Scientists are developing a universal flu vaccine. A brand new vaccine against seasonal flu has to be created once a year for both the northern and southern hemispheres. The constant and rapid evolution of the virus means an effective vaccine this year, can be useless by the next.
Scientists in Belgium are determined to beat the virus by producing a vaccine that works long-term, against many types of flu, including pandemic strains.
Professor Saelens and his colleagues have pinpointed a small part of the flu virus that doesn’t adapt and doesn’t mutate. It’s a tiny protein that lies just below the surface, a constant, fixed target for a vaccine.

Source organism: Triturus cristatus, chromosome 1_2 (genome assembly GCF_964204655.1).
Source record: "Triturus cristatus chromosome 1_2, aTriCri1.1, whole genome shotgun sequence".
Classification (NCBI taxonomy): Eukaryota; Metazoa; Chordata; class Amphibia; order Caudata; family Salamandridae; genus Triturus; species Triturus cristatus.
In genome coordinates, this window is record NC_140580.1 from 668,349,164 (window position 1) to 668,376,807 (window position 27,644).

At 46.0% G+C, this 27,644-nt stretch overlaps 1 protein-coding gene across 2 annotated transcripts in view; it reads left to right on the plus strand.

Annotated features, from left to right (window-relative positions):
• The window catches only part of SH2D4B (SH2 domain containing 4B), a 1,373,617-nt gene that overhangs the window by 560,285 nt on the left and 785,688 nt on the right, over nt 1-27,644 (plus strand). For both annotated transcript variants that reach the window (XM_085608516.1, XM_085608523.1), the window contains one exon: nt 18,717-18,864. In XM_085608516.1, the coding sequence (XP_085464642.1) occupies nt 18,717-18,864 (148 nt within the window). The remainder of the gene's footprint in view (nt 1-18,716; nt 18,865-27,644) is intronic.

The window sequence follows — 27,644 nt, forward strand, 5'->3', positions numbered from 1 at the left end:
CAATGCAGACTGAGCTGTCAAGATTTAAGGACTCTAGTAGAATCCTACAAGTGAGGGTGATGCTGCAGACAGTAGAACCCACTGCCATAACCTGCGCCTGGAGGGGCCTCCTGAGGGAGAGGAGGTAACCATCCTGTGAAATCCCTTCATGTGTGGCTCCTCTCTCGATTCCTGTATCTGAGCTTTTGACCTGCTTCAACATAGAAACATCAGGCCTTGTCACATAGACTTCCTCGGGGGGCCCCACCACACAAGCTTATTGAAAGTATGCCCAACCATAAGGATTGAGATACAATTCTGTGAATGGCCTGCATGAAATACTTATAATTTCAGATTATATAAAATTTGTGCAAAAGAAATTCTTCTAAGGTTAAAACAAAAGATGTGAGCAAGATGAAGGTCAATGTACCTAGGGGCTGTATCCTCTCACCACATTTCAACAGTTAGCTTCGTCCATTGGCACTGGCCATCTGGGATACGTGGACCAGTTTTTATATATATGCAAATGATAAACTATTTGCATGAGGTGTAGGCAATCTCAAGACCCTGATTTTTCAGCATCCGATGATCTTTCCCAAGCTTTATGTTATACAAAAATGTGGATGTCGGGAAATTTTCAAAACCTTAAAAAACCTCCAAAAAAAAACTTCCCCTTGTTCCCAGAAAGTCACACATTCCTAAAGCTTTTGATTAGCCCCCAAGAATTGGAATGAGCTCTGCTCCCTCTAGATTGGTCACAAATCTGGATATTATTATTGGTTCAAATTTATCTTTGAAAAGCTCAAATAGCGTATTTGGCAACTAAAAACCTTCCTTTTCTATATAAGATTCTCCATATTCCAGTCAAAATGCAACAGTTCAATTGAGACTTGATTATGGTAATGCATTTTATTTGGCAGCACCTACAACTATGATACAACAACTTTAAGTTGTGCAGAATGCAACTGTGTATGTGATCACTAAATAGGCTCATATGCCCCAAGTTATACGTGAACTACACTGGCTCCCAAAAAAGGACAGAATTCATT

The team has been able to generate molecules of DNA relating to the protein they are targeting and implant them into these simple bacteria. The bacteria are easy to store safely and can be grown as needed to make the vaccine.
Since the vaccine production process would not have to change each year, in the long run, it would be more straightforward – and cheaper.
Some scientists don’t agree that targeting such a small protein is the way forward. But so far, the results have been positive. But to prove the vaccine’s effectiveness, tests need to be done on a much larger scale and over several flu seasons. This will be expensive.
Despite this, Professor Saelens is convinced this method holds the key to the elusive enduring flu vaccine.
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